• Swarming of winged forms in the fall and spring – termites can easily be confused with flying ants.
  • Evidence of mud tunneling in, over and under wood structures
  • Wooden structures exhibit darkening or blistering
  • Damaged wood becomes extremely thin and can be easily punctured by a knife or a screwdriver

As termites are known to cause over $5 billion dollars in damage each year, virtually all experts recommend calling a pest professional to protect one of your most important investments, your home, from termite infestation.

Professionals offer the specialized skills necessary to rid a home of termite infestation: knowledge of building construction, an ability to identify termite species and the knowledge of applicable methods of termite control. Contact us today at 520-886-PEST and schedule a free termite inspection. Arizona Pest Control recommends annual termite inspections to protect your property from damage.

Tucson Termite Control

 

Tucson Termite Inspection

It’s the bug apocalypse! Or is it….

They’re everywhere! So many of them they are showing up on radars misleading scientists into believing there is a rainstorm! Or… maybe not. They are just flying insects all over Texas. We’ve all heard that Texas has mosquitos the size of a home, but what about flying grasshoppers?

In this event, described as a “biological return”, weather radars in Texas actually picked up the appearance of an incoming storm in when in reality it was just a large amount of flying insects. Apparently to the naked eye, when in the area, you would not be able to see an actual swarm of these insects, rather just some flying around.

The local news stations all over reported the headlines allowing them to be so pumped up and out of proportion that a local forecaster had to take to twitter to call them out.  Jonathan Kurtz tried to down play the outrageous media attention by announcing it’s not a swarm! Just some grasshoppers; and goes on to describe the incident to look more like just an overly sensitive day for the radar.

Either way, I’d have to wonder if when the scientists studying the radar realized it was what appeared to be a giant amount of flying bugs and not an active storm headed to town, did they take cover? I surely would!

For more on the flying insect debacle in Texas, click here

Helpful Bugs: How The Bacteria In Our Gut Keeps Us Healthy

It might sound like a surprising and ironic tidbit of information, but not all bugs are bad for your health. Issues of hygiene and sanitation aside, some bugs actually keep you healthy — specifically the ones inside your gut.

Inside what, you say? As it turns out, two Stanford researchers present a case for the microbiota, or the microscopic creatures that reside in the human body, mostly in their favorite hangout, the large intestine. The average American adult gut is discovered to contain approximately 100 trillion of these bacteria in 1,200 different species. Sounds pretty swell, right? After all the care you took to avoid those germs from the outside world, it seems pretty ironic to find out you actually have more of those things living from deep inside of you.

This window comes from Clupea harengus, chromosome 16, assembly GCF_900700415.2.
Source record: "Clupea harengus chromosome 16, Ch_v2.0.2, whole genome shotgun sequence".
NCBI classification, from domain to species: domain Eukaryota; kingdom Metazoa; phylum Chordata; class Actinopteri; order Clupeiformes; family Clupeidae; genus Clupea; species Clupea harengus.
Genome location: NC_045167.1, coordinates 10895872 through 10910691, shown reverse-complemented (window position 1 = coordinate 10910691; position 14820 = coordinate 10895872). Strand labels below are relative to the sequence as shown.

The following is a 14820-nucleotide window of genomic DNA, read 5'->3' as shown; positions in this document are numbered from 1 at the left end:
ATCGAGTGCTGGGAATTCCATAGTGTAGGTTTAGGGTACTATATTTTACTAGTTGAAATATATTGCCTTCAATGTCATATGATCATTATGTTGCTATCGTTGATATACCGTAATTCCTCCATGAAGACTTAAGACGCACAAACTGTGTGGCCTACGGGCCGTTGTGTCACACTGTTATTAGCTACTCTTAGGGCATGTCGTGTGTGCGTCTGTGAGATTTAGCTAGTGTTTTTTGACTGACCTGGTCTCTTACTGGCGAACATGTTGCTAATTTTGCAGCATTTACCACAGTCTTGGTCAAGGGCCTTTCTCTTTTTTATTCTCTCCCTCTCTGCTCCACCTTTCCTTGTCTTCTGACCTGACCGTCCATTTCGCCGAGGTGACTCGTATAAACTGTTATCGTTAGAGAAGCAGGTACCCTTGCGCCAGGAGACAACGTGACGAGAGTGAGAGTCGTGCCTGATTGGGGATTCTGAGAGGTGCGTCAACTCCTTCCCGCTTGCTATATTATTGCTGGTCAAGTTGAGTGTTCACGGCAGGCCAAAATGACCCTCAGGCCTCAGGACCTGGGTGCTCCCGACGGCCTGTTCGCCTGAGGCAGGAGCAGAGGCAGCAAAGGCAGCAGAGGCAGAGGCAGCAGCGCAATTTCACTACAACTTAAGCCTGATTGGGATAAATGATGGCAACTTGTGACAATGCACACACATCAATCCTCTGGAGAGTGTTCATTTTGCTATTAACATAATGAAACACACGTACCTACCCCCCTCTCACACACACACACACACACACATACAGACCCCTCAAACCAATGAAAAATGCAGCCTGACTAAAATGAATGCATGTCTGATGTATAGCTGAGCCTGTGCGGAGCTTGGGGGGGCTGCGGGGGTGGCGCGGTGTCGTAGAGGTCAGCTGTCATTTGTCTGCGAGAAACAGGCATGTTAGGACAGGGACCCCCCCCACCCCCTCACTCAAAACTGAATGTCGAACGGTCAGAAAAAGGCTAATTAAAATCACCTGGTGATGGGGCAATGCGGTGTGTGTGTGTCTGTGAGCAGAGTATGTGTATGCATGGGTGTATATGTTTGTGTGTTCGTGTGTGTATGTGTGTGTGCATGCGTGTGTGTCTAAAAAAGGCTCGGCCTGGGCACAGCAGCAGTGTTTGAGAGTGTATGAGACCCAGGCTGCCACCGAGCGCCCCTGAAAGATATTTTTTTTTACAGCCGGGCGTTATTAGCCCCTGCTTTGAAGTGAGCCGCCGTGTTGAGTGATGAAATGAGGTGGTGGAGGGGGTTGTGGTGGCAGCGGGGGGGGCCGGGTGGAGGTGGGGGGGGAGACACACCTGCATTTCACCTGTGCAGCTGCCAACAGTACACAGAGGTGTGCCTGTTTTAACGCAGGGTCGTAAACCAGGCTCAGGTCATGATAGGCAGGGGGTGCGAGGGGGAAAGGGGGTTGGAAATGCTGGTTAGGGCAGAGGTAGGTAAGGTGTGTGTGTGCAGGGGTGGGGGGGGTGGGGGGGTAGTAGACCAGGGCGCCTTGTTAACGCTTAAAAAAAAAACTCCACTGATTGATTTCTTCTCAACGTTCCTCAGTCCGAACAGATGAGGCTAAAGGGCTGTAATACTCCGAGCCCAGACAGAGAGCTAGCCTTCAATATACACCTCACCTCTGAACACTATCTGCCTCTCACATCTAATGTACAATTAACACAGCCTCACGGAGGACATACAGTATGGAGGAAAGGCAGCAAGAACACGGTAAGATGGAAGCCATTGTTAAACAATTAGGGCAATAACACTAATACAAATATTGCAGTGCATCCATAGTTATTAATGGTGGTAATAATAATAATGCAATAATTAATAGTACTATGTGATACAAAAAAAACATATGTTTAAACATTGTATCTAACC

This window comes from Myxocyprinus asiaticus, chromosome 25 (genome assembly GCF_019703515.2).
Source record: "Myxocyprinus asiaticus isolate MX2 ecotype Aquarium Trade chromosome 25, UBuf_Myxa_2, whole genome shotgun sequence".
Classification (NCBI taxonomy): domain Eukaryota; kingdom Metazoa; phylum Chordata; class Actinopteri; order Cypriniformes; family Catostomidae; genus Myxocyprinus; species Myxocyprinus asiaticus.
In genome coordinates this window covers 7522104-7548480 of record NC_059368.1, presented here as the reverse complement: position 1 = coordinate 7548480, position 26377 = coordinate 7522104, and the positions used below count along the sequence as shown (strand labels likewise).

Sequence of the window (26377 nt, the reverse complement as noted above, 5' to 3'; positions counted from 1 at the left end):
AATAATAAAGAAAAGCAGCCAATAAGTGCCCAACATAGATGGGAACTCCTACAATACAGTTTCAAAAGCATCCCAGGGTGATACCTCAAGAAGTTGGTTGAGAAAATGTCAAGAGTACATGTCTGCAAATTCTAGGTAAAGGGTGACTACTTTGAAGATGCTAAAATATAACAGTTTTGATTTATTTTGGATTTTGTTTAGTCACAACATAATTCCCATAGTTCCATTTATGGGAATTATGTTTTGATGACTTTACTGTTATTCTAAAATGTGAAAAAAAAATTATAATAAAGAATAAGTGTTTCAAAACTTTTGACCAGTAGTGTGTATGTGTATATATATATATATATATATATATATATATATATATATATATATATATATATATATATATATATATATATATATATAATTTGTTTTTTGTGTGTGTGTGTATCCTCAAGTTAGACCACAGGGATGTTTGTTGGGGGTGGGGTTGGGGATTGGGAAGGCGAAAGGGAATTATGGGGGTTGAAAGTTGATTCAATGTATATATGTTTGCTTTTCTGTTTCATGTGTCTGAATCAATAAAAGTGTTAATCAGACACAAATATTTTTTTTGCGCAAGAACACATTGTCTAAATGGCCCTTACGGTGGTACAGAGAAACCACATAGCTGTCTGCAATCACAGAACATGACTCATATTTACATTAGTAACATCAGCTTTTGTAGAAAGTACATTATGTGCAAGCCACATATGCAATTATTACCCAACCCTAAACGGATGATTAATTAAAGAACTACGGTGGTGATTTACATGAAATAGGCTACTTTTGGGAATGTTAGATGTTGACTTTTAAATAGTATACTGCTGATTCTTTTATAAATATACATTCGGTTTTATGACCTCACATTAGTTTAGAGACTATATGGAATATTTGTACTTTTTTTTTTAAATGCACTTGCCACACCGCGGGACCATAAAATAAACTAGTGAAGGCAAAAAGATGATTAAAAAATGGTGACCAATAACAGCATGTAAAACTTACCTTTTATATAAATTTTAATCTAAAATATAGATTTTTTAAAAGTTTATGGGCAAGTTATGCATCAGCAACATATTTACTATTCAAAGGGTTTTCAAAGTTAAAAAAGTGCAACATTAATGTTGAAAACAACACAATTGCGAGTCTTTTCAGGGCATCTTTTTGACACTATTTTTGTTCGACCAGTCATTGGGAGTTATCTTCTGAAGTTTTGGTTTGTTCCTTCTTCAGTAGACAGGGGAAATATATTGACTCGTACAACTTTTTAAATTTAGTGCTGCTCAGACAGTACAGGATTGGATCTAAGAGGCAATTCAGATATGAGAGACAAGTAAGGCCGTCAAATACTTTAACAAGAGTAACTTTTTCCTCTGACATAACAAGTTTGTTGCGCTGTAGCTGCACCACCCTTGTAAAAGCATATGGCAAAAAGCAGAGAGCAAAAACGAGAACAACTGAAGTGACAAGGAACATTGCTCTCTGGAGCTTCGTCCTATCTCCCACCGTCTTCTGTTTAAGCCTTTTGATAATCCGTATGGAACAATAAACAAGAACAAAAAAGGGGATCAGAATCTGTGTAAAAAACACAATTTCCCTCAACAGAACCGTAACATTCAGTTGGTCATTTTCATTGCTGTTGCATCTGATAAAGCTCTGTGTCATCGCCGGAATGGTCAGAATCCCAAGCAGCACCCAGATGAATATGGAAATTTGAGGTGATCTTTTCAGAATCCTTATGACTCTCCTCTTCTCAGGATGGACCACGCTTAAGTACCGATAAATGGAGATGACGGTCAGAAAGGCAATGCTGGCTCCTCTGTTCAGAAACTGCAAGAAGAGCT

But not to worry, as these “good” bacteria actually help you to process indigestible plant material, otherwise known as dietary fiber. Microbiota help your digestive system transform this fiber into more usable molecules that can help keep gut inflammation at bay, and also help to protect it from pathogens such as salmonella.

So the next time you complain about bacteria, remember that not all of them are bad for you. Grab a glass of fermented food like yogurt or pickles so you can intentionally ingest some of these good bacteria for yourself. Instead of hating bacteria with all your guts, increase the amount of that body-friendly, good bacteria in your system to safeguard your gut instead.

The Strength of Ants

It isn’t common to be able to see the power and strength of ants in play, but a recent set of photographs have revealed the kind of teamwork and power that the average ant in the wild can pull off.

These Indonesian ants carry off seeds that are three to four times their size, and far heavier, and they even do it in tiers of passing off the seeds to each other and all while dangling from a single branch. This kind of feat of strength isn’t all that unusual for ants though. The average ant is capable of lifting and carrying around 10 to 20 times its own body weight, which makes ants one of the strongest creatures in the world.

What is unusual is being able to see that strength in action, and so close up. We also get to see the kind of teamwork that these ants utilize by reaching lower down on the branch with stacking on top of each other, and even where they fend off a white spider as a group.

The pictures show just how capable ants are, and the teamwork they can achieve. When some of the ants finished their job of carrying one seed, they went back to help the others still bringing seeds in which made it go faster for all of them. Truly this is one of those remarkable things that you likely won’t get to see close up without the camera technique that was utilized to capture these photos.

Spiders Craving Human Blood

 

It may sound like the plot for a bad horror movie, but there are spiders out there that crave human blood. Luckily, they don’t have the capability to bite humans, which leaves them with a different source of food: mosquitoes.